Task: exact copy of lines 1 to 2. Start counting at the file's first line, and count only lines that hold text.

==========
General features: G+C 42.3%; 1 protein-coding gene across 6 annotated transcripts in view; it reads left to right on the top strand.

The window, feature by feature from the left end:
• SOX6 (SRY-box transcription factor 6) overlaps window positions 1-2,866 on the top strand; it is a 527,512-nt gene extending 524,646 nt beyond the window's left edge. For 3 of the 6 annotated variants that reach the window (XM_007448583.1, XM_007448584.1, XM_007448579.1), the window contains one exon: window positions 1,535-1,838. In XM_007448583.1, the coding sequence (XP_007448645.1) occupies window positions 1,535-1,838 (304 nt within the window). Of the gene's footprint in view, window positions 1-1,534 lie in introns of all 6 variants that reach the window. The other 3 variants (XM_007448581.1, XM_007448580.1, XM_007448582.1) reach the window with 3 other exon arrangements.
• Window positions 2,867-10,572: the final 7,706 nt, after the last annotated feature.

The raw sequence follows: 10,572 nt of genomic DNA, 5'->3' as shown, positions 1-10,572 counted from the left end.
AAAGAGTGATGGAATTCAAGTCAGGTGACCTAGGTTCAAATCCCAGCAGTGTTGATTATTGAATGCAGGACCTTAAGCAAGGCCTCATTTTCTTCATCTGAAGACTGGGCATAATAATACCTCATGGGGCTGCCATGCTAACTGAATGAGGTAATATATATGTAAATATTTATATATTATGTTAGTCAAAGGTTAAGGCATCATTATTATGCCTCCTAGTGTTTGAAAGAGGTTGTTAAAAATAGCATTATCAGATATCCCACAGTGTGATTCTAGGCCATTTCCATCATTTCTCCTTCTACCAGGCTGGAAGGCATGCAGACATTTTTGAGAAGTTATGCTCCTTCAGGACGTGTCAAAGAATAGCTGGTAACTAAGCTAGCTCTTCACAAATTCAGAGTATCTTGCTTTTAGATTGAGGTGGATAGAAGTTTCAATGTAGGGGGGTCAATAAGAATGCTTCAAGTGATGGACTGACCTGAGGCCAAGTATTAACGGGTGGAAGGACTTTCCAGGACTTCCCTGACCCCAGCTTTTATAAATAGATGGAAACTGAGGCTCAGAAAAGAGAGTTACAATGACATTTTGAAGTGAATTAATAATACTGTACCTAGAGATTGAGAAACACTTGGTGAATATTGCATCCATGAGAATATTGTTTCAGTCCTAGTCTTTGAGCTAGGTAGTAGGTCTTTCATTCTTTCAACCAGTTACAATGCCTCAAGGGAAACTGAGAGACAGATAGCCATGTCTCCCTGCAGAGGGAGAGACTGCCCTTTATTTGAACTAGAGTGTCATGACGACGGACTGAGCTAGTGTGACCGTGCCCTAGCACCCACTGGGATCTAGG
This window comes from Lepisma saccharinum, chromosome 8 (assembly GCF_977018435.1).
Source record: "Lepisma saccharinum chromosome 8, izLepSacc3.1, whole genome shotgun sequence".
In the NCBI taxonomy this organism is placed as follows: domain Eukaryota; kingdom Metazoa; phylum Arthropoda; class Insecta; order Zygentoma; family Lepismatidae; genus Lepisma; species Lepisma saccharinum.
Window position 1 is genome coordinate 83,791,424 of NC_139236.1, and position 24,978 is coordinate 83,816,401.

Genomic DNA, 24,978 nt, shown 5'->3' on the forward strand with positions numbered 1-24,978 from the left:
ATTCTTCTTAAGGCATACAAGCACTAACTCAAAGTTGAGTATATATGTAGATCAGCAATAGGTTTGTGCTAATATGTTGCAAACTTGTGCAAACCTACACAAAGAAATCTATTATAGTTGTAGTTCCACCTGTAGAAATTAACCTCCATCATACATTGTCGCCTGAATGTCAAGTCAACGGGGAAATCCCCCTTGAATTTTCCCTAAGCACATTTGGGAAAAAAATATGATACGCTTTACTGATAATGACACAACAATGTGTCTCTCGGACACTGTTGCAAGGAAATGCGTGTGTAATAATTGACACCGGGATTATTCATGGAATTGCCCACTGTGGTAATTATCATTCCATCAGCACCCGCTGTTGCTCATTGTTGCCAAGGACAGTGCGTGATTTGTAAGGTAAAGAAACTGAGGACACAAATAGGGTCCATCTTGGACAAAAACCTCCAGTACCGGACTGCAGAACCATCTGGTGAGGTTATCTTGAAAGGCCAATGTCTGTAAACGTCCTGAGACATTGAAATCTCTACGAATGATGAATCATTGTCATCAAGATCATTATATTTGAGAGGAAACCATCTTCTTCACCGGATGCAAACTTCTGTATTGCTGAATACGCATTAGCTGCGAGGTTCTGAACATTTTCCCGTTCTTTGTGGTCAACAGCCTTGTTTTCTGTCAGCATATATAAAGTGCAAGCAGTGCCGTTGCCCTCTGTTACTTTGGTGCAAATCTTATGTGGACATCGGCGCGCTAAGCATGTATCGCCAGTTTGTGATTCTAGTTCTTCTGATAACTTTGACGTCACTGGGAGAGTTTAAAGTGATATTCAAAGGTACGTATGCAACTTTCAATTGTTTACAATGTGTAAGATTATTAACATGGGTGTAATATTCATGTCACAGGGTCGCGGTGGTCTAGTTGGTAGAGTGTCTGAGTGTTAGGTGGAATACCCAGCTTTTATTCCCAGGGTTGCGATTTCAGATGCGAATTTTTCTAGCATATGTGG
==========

General features: G+C 42.3%; 1 protein-coding gene across 6 annotated transcripts in view; it reads left to right on the top strand.

The window, feature by feature from the left end: